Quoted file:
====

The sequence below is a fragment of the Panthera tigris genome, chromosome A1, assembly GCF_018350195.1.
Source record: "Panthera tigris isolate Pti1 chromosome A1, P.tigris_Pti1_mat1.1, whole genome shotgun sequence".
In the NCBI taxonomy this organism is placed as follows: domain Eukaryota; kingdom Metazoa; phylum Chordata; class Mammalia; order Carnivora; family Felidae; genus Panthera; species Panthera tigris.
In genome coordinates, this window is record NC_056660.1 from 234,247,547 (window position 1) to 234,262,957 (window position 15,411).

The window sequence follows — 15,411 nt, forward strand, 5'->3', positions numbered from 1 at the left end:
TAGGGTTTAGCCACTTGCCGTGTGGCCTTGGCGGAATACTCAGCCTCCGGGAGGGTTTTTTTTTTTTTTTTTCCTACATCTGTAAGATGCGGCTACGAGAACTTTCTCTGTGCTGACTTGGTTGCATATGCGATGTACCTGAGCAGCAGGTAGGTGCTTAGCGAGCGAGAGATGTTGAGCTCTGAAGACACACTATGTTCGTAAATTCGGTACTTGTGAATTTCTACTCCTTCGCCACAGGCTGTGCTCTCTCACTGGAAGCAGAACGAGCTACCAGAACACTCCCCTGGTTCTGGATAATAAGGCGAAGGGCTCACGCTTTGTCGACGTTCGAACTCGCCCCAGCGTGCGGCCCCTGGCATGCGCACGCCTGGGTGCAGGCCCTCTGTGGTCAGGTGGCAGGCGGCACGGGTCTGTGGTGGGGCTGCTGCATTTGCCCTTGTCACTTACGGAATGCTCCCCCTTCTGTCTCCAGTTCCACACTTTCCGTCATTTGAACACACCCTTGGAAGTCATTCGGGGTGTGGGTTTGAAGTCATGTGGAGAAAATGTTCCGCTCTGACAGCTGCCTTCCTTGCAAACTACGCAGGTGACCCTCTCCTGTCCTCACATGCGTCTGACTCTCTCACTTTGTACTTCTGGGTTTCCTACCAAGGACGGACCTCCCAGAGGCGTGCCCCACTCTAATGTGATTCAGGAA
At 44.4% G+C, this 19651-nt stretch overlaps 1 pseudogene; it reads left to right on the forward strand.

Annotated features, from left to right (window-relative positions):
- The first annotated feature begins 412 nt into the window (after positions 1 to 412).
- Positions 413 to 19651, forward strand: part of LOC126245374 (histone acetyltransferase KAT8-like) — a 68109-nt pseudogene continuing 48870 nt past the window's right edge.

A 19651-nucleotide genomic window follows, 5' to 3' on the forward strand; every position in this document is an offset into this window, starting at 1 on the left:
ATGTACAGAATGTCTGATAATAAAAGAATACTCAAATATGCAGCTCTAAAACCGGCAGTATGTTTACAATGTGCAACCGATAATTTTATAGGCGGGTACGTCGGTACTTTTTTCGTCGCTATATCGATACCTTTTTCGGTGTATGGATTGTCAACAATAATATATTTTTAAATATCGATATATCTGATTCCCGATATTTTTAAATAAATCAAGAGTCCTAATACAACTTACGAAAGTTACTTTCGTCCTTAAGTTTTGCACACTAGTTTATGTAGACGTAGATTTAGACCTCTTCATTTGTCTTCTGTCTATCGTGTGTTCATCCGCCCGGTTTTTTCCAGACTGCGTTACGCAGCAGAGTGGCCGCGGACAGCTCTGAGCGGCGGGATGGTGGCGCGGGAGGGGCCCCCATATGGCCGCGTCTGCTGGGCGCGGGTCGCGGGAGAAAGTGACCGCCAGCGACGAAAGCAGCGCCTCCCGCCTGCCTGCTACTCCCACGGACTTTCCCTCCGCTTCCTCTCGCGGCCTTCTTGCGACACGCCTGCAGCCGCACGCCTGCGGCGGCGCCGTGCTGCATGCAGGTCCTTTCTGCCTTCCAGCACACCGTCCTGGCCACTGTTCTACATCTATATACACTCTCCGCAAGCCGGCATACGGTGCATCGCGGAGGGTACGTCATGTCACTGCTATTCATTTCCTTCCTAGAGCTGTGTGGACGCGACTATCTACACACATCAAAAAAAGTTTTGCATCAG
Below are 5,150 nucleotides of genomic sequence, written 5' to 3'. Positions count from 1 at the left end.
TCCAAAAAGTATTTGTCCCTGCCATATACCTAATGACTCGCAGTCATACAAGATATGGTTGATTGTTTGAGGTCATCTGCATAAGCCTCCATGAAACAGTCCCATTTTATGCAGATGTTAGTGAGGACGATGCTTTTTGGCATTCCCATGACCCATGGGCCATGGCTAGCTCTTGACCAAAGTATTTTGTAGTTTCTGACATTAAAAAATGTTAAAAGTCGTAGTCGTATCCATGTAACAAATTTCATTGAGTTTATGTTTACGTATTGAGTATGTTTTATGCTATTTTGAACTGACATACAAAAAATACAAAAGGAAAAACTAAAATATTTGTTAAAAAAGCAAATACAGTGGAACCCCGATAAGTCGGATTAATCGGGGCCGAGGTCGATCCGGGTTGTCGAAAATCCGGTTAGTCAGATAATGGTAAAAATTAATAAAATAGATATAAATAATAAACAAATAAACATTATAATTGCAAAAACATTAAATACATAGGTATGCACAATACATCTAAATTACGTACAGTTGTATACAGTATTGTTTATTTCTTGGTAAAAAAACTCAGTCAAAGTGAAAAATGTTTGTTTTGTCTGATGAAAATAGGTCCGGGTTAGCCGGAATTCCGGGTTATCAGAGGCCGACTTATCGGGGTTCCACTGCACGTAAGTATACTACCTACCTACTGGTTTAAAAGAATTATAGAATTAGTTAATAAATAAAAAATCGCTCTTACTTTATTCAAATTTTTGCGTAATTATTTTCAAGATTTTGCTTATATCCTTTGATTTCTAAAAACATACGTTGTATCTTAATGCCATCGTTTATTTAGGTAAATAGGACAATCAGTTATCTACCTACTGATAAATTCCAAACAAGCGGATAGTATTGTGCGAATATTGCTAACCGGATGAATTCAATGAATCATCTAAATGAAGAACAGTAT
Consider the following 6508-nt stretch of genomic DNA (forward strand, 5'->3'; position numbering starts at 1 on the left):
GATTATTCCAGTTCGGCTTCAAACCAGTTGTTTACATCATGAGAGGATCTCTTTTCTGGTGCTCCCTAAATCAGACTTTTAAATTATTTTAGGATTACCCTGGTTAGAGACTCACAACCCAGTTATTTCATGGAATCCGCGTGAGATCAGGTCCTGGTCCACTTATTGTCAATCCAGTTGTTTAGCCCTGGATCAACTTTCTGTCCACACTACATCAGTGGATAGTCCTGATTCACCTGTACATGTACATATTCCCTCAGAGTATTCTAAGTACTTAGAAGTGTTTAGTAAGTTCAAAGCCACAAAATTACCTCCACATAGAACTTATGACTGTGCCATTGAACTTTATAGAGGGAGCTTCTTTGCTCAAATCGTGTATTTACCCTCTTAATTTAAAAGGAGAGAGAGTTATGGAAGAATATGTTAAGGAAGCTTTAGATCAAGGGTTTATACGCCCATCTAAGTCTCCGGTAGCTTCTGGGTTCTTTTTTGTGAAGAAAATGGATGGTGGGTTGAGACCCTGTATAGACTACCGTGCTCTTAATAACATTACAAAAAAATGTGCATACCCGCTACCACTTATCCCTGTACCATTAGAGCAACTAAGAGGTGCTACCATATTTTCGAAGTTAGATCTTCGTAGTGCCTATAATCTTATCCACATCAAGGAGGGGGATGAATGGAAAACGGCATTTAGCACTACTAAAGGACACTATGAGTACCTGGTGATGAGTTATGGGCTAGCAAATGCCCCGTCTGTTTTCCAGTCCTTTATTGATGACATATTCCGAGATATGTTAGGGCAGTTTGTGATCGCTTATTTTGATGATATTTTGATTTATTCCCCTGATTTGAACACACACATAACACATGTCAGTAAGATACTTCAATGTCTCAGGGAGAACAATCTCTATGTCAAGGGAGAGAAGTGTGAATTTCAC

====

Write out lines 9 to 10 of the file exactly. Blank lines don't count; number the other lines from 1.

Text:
- The first annotated feature begins 412 nt into the window (after positions 1 to 412).
- Positions 413 to 19651, forward strand: part of LOC126245374 (histone acetyltransferase KAT8-like) — a 68109-nt pseudogene continuing 48870 nt past the window's right edge.